ECONOMYNEXT – Demand is overwhelming for Sri Lanka’s central bank re-financed loan scheme to support struggling businesses impacted by the coronavirus pandemic, while a guarantee scheme will go a long way to ensure help reaches the most vulnerable, a banker says.
“There’s an overwhelming demand for the refinance loan, but given the limited allocation, the challenge then is to ensure the funds reach borrowers at the bottom of the pyramid,” says Ramesh Jayasekara, Senior Deputy General Manager at Seylan Bank.
Under the initial phase of the 50 billion rupees Central bank economic revival scheme, Seylan Bank received applications for 17 billion rupees worth of working capital loans and made loan registrations to the value of approximately 3 billion rupees, he said.
The initial refinance scheme was not large enough and has been now expanded to Rs120 billion. If a credit guarantee is attached to this scheme, it may expand the reach and enable the vulnerable businesses that need low-cost credit to obtain funds,” Jayasekara says.
The government first announced the refinance credit scheme in April where the Central Bank would give new money at 1 percent to lending institutions for onward lending to vulnerable businesses at 4 percent.
The central bank said on June 16, that 27.5 billion rupees in loans been approved under the first 50 billion-rupee scheme. The government requested the central bank to extend the scheme to 150 billion rupees.
Jayasekara is confident of an economic revival and turnaround. The only dampener to that sentiment is the possibility of a second wave of COVID-19, which appears remote given how the country has managed the containment.
“Compared to many other countries, Sri Lanka is better placed for an economic revival. We’ve managed to arrest the spread of COVID-19 and come out of the lockdown much earlier compared to some other countries,” he says. “Yes, I believe the economic revival here will be quicker.”
Jayasekara says the economy is bouncing back strongly after the lockdown. While long term investments may be on review, normal economic activity has reached 70-80 percent of pre-COVID levels, he says.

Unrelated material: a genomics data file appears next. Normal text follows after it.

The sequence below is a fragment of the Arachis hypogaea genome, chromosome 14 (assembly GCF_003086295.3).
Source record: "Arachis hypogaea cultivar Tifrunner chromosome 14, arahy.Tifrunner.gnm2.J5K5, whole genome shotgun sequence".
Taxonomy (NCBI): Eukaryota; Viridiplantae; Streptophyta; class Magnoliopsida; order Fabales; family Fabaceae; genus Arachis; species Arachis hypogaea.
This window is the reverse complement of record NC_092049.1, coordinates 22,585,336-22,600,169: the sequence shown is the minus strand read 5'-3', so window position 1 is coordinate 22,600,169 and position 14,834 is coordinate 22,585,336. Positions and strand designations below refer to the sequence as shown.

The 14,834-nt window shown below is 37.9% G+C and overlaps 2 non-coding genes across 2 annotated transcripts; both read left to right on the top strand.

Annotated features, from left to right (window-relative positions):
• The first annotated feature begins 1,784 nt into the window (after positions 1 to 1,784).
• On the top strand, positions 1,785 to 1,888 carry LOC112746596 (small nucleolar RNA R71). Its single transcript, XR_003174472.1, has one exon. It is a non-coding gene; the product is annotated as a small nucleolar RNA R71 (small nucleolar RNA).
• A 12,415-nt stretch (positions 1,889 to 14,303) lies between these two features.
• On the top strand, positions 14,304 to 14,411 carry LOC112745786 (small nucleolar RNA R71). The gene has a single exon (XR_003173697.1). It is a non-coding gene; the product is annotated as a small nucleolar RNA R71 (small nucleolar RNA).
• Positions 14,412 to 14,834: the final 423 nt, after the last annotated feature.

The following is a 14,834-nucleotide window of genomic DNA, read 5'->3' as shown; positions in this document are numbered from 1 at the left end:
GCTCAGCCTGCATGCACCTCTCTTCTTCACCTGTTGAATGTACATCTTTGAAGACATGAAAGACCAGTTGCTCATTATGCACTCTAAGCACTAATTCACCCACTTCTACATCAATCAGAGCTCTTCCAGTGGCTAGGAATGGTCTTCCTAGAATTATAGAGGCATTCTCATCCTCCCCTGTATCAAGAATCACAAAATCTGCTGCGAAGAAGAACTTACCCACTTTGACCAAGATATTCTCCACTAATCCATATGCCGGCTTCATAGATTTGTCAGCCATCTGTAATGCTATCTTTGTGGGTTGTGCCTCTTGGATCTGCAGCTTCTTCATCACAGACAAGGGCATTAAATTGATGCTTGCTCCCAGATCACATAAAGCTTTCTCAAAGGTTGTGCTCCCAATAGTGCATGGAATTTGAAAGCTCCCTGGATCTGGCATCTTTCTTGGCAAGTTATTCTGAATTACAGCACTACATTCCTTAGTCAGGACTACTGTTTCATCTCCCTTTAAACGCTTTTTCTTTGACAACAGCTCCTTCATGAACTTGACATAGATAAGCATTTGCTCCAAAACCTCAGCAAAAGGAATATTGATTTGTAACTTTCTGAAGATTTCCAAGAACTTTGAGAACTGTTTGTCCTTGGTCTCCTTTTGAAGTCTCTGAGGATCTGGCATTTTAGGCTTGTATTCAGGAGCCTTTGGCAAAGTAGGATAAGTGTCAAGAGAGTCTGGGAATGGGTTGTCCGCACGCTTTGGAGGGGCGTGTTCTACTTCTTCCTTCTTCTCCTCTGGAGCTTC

“If economic activity gets back to normal by end July, then the recovery will be stronger,” Jayasekara says.
Earlier, a debt moratorium, ranging from two, three and six months, where borrowers don’t have to repay capital or interest, was given to banking clients on request.
Moratoriums account for about 40 percent of outstanding loans of the banking sector. For Seylan, it is around 50 percent of the loan book, Jayasekara says.
“The challenge is when borrowers come out of the moratorium period which could put portfolio quality under some stress,” he says.
“Those borrowers who did not qualify under direction No.5 of 2020 and opted for the 2-months moratorium in April must begin to service their loans from end June. Some of these borrowers may find it hard to service their bank loans.
“However, the deterioration of asset quality is likely to be higher towards the end of September when the six months’ moratorium for small and medium businesses expires,” Jayasekara says.
Non-performing loans as a percentage of total banking sector credit were 4.9 percent pre-COVID. “We now expect banking sector NPLs to increase by the end of 2020,” he said.
To contain rising NPLs, Seylan Bank is closely monitoring borrowers for signs of stress and will proactively modify loans to ensure clients maintain steady repayments going forward. Banks may even need to extend a grace period for capital repayments on a case-by-case basis for struggling businesses beyond the moratorium.